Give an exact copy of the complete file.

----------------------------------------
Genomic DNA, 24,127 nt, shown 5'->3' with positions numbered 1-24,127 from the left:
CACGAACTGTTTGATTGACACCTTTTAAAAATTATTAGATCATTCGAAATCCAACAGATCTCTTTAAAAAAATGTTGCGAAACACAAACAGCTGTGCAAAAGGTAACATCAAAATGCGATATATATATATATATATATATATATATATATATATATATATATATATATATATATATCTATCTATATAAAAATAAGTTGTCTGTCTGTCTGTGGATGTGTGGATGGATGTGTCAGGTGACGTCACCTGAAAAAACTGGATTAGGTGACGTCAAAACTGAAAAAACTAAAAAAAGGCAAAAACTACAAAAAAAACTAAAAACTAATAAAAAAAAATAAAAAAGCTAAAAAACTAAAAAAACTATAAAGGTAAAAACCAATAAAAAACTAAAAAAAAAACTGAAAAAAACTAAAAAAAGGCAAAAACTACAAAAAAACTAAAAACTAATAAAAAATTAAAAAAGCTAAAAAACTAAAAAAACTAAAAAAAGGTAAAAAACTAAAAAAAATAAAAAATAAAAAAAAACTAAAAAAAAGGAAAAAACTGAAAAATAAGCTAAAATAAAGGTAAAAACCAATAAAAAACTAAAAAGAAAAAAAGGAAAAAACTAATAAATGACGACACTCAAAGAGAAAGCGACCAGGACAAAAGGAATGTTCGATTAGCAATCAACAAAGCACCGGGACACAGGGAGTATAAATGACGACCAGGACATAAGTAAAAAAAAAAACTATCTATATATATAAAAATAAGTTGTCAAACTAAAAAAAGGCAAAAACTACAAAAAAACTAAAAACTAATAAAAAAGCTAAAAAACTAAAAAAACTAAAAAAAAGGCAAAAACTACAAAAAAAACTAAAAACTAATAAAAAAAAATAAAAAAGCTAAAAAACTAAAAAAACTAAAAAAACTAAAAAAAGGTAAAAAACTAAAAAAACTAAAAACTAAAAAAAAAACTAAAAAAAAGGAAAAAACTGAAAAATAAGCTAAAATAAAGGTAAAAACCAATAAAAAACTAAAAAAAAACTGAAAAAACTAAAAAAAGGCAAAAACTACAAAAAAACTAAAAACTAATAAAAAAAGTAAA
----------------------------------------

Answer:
Genomic DNA, 24,127 nt, shown 5'->3' with positions numbered 1-24,127 from the left:
CACGAACTGTTTGATTGACACCTTTTAAAAATTATTAGATCATTCGAAATCCAACAGATCTCTTTAAAAAAATGTTGCGAAACACAAACAGCTGTGCAAAAGGTAACATCAAAATGCGATATATATATATATATATATATATATATATATATATATATATATATATATATATATATCTATCTATATAAAAATAAGTTGTCTGTCTGTCTGTGGATGTGTGGATGGATGTGTCAGGTGACGTCACCTGAAAAAACTGGATTAGGTGACGTCAAAACTGAAAAAACTAAAAAAAGGCAAAAACTACAAAAAAAACTAAAAACTAATAAAAAAAAATAAAAAAGCTAAAAAACTAAAAAAACTATAAAGGTAAAAACCAATAAAAAACTAAAAAAAAAACTGAAAAAAACTAAAAAAAGGCAAAAACTACAAAAAAACTAAAAACTAATAAAAAATTAAAAAAGCTAAAAAACTAAAAAAACTAAAAAAAGGTAAAAAACTAAAAAAAATAAAAAATAAAAAAAAACTAAAAAAAAGGAAAAAACTGAAAAATAAGCTAAAATAAAGGTAAAAACCAATAAAAAACTAAAAAGAAAAAAAGGAAAAAACTAATAAATGACGACACTCAAAGAGAAAGCGACCAGGACAAAAGGAATGTTCGATTAGCAATCAACAAAGCACCGGGACACAGGGAGTATAAATGACGACCAGGACATAAGTAAAAAAAAAAACTATCTATATATATAAAAATAAGTTGTCAAACTAAAAAAAGGCAAAAACTACAAAAAAACTAAAAACTAATAAAAAAGCTAAAAAACTAAAAAAACTAAAAAAAAGGCAAAAACTACAAAAAAAACTAAAAACTAATAAAAAAAAATAAAAAAGCTAAAAAACTAAAAAAACTAAAAAAACTAAAAAAAGGTAAAAAACTAAAAAAACTAAAAACTAAAAAAAAAACTAAAAAAAAGGAAAAAACTGAAAAATAAGCTAAAATAAAGGTAAAAACCAATAAAAAACTAAAAAAAAACTGAAAAAACTAAAAAAAGGCAAAAACTACAAAAAAACTAAAAACTAATAAAAAAAGTAAA